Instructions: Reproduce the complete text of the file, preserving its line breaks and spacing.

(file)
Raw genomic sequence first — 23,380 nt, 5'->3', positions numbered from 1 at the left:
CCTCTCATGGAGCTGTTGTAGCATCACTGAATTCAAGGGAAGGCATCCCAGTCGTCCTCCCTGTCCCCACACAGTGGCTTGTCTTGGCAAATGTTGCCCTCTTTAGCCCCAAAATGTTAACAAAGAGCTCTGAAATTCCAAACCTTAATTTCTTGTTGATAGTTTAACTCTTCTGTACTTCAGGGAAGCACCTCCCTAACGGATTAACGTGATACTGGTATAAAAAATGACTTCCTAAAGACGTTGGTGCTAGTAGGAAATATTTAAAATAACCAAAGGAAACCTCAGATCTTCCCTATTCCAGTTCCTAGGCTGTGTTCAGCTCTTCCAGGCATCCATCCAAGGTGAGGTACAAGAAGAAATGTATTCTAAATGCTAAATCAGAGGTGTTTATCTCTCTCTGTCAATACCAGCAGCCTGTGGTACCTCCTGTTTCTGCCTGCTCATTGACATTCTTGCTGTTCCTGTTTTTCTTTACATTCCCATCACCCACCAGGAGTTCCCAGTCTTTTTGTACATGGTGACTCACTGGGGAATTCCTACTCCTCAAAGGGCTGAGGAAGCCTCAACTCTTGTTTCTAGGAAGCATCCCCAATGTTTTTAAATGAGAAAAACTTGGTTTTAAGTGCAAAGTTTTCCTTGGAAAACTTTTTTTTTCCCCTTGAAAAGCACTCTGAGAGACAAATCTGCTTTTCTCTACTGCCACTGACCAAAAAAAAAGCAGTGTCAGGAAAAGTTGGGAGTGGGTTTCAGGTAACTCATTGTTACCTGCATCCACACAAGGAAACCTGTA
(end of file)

Raw genomic sequence first — 23,380 nt, 5'->3', positions numbered from 1 at the left:
CCTCTCATGGAGCTGTTGTAGCATCACTGAATTCAAGGGAAGGCATCCCAGTCGTCCTCCCTGTCCCCACACAGTGGCTTGTCTTGGCAAATGTTGCCCTCTTTAGCCCCAAAATGTTAACAAAGAGCTCTGAAATTCCAAACCTTAATTTCTTGTTGATAGTTTAACTCTTCTGTACTTCAGGGAAGCACCTCCCTAACGGATTAACGTGATACTGGTATAAAAAATGACTTCCTAAAGACGTTGGTGCTAGTAGGAAATATTTAAAATAACCAAAGGAAACCTCAGATCTTCCCTATTCCAGTTCCTAGGCTGTGTTCAGCTCTTCCAGGCATCCATCCAAGGTGAGGTACAAGAAGAAATGTATTCTAAATGCTAAATCAGAGGTGTTTATCTCTCTCTGTCAATACCAGCAGCCTGTGGTACCTCCTGTTTCTGCCTGCTCATTGACATTCTTGCTGTTCCTGTTTTTCTTTACATTCCCATCACCCACCAGGAGTTCCCAGTCTTTTTGTACATGGTGACTCACTGGGGAATTCCTACTCCTCAAAGGGCTGAGGAAGCCTCAACTCTTGTTTCTAGGAAGCATCCCCAATGTTTTTAAATGAGAAAAACTTGGTTTTAAGTGCAAAGTTTTCCTTGGAAAACTTTTTTTTTCCCCTTGAAAAGCACTCTGAGAGACAAATCTGCTTTTCTCTACTGCCACTGACCAAAAAAAAAGCAGTGTCAGGAAAAGTTGGGAGTGGGTTTCAGGTAACTCATTGTTACCTGCATCCACACAAGGAAACCTGTA